<            >



Music is an excellent means of communicating ideas and emotions, and is an ideal tool for creating a transcendent state. I have become fixated on the latter. Over the past two years I’ve been developing this meditation program that integrates music as a primary point of focus. What has been distilled out is a musical performance of an hour or so of electronic ambient music, sequenced and performed live, within the structure of a guided meditative process.

Eleven years ago I had the good fortune of being introduced to a very pure form of meditation:  Vipassana. Pure in the sense that it is not loaded with sectarian or cultural baggage, no symbolism, no projection, nothing to imagine, no blue light shooting out of your head. The practitioner simply sits and sharpens their awareness of the sensations of the body. The retreats that I participated in were very powerful experiences: 10 days in the mountains in complete silence, meditating 9 hours a day. It was grueling. I was impressed at how beneficial the process was, but was discouraged in that the extreme nature of the technique and training limited the palatability to a very small audience. I kept seeing the same “types” of people at these retreats, and they represented a very narrow cross-section of the population. I was left with a concern that kept nagging at me quietly in the background.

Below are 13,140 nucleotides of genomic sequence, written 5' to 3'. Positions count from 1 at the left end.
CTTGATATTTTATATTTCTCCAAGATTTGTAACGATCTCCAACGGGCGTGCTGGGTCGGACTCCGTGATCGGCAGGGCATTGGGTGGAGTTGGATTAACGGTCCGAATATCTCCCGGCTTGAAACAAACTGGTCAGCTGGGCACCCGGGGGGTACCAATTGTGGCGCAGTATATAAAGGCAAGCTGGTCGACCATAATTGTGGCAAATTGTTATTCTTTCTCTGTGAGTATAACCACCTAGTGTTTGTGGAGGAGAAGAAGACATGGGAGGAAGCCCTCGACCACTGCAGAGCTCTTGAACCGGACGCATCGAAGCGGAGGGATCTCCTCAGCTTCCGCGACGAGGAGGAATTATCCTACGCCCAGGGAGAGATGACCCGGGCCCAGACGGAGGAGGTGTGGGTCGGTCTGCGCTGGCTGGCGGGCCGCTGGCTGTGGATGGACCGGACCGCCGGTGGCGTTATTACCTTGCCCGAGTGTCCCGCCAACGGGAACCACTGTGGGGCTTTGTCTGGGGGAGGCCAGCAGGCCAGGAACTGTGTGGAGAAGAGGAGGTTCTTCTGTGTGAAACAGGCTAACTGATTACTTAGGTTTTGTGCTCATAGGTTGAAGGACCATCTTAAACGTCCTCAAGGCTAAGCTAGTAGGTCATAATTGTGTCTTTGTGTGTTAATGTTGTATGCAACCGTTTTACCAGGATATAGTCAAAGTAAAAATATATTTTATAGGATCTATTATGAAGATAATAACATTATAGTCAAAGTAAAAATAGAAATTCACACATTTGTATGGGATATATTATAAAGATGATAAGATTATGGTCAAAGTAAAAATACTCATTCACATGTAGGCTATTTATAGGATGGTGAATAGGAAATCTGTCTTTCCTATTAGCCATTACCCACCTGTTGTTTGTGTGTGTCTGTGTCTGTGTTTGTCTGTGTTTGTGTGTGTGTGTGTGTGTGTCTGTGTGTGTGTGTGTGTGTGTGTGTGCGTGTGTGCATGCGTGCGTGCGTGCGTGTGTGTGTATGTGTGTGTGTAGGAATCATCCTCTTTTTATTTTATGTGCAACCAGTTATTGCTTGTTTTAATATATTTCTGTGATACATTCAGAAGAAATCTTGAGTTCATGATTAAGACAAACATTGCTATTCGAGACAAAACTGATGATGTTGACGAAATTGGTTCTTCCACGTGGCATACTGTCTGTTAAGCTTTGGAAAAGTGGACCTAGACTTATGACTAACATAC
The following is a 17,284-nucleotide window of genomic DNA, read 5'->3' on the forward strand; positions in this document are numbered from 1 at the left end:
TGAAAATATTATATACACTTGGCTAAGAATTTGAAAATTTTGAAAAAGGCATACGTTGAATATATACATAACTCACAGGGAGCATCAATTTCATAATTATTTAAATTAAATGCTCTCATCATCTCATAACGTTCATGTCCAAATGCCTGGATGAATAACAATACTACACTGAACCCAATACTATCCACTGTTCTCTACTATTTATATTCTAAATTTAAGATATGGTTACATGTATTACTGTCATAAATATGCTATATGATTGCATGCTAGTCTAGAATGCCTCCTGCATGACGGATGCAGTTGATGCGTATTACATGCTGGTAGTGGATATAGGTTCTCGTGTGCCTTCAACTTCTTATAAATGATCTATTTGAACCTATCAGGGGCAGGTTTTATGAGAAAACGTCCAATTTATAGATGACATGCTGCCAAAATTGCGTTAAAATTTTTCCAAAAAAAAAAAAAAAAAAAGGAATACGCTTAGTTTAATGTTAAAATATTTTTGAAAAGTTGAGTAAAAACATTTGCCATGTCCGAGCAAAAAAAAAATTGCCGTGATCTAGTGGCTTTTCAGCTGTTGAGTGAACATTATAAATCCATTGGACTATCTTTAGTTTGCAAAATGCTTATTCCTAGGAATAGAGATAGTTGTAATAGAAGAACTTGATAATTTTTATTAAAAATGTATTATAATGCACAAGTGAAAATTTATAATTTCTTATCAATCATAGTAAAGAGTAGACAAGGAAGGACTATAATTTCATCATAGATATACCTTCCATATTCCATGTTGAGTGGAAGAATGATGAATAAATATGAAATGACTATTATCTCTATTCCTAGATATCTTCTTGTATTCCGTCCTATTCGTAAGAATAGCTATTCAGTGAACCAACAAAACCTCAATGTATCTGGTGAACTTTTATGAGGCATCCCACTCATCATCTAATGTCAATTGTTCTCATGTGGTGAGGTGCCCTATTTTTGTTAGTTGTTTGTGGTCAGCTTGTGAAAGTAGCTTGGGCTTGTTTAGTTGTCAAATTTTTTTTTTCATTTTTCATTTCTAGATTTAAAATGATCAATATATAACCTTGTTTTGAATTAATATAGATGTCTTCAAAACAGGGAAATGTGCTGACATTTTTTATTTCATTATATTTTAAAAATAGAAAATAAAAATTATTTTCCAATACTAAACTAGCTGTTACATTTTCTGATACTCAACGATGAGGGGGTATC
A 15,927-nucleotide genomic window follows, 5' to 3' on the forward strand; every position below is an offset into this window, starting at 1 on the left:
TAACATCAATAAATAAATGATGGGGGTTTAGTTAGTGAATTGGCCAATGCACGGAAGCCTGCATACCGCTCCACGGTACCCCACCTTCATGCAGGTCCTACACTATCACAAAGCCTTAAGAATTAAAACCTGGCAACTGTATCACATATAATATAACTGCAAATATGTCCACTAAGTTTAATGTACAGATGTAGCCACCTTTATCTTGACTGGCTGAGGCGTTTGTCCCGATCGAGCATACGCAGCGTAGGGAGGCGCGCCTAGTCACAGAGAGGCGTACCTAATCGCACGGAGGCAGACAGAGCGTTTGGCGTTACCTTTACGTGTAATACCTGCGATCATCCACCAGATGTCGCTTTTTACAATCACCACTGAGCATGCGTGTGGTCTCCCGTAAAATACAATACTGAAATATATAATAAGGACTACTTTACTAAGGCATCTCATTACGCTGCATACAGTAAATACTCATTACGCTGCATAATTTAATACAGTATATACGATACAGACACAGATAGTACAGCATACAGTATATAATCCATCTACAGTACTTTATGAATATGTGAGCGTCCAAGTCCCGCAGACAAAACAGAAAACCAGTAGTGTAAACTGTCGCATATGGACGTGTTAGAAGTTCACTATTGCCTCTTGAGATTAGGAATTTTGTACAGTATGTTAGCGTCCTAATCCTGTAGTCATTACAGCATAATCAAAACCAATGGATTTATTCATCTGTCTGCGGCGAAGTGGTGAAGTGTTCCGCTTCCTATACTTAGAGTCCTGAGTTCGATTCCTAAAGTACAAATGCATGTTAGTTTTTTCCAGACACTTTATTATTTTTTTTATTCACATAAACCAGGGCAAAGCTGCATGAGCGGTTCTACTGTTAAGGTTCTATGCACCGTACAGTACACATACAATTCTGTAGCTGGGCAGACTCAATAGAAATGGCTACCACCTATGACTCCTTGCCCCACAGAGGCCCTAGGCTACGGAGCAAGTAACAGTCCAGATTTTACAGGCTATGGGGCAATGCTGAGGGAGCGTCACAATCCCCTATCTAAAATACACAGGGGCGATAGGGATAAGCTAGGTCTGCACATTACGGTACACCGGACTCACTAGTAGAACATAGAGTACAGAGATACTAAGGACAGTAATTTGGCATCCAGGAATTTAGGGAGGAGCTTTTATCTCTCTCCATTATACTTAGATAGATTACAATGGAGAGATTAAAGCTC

I wanted to create an experience that would allow people to be introduced to the benefits of the meditative process, without the extreme commitment that intense practice requires or the sectarian vocabulary or symbolism that can conflict with their personal beliefs. I come out of a creative background – and therefore understand the power of art as a means of communicating and creating a transcendent state.

I first became fascinated with the idea of creating an animated “painting,” something akin to Rothko color-fields that slowly morph over time. I wanted to create a meditative piece to be projected onto a gallery wall. Then it occurred to me that combining the imagery with ambient music would help to overwhelm the senses of the viewer, pulling them more deeply into the moment. But the gallery setting is so uncontrolled, so full of distractions, that I felt the best way to execute this would be as a performance. That way the viewer is committed to being there, committed to the process. Since my motivation was leaning towards creating a meditative environment, I felt that I should simply take the final step and guide the participants through the meditative process – using the animation and music to help focus their attention, then guiding them through by voice. Thus, sugar-coating the meditative process in the guise of a performance, in order to introduce a broader audience to the technique. In the end I abandoned (for now) the first seed of the idea, the animation, due to technological limitations.